The fundamental determinants of housing affordability states have been well studied over the years, with insights from both microeconomic and macroeconomic contexts. Microeconomic studies on the subject have focused on the dynamic analyses of households housing ladder transitions or housing consumption choice with numerous research confirming findings with regional and transnational comparisons. There are also a few other studies who have addressed the issue solely from an aggregate perspective focusing on number of transactions, states of housing disequilibrium and role of economic variables. Nonetheless both macro and micro analysis on the states of housing affordability confirm that British young household’s are further delaying home ownership; as there appears to be structural adjustments especially with changes in income distribution. 

Yet Andrew and Meen(2003b) have informed that the role of changing income distribution may not be the whole story as the role of changing demographics, credit markets and consumer attitudes have not been well explored; particularly with the extent to which extremely optimistic expectations about future house prices contributed to the run up of the recent housing boom remains an open question.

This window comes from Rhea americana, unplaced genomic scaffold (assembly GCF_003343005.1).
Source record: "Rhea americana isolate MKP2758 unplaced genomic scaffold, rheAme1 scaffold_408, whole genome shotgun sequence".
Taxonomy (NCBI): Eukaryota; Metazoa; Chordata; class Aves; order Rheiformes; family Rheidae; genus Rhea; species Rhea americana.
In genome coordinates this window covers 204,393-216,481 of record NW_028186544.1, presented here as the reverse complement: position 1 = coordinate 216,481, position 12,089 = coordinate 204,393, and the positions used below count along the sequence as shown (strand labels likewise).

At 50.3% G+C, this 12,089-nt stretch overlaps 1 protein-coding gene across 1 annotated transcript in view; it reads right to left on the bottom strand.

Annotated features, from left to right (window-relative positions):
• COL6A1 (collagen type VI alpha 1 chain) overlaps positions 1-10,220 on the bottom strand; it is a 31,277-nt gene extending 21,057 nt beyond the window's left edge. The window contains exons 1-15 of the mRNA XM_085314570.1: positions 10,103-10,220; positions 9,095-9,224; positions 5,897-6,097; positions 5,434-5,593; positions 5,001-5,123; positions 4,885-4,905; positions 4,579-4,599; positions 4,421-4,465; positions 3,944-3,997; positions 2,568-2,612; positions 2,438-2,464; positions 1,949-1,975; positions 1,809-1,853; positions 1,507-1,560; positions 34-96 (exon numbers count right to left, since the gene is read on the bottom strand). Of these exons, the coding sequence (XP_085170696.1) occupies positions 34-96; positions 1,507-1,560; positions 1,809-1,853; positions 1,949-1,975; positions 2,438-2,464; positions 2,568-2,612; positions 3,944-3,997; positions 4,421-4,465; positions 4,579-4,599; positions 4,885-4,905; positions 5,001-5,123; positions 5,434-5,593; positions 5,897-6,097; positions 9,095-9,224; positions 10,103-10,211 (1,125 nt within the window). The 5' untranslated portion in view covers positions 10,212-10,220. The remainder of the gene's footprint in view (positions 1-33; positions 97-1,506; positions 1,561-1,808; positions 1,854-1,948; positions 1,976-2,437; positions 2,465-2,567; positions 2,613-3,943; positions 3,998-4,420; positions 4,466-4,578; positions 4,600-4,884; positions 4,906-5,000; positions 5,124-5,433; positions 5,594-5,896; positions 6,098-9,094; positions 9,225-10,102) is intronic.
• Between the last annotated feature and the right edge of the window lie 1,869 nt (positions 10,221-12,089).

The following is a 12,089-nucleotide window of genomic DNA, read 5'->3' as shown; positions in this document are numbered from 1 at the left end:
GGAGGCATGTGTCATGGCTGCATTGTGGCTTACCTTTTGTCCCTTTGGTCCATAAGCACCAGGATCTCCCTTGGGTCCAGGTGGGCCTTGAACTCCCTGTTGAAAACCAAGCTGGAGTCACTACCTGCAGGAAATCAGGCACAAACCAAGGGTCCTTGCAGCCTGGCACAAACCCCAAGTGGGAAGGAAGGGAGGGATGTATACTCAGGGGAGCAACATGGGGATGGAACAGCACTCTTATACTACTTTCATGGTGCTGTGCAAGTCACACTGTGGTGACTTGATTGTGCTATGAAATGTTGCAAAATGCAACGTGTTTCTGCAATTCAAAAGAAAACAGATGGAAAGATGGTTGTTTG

This research  aims to investigate amongst demographic and other socioeconomic factors; the effect of house price dynamics including price volatilities, expectations of capital growth, and wealth constraints, on the speed of initial transition into home ownership for British young households over time. To achieve this, the study applies a hazard cox model to a longitudinal micro data set exploring the dynamic behavior of British young household’s from the years 1991 to 2016.  

Britain provides an interesting case study as it experiences substantial house price volatility with huge spatial and inter-temporal variation; also as this geographical area has undergone several structural adjustments and is undergoing a major restructuring with the privatization of council housing. Thus the way various contending influences interact and shape entry into home ownership makes an important policy problem.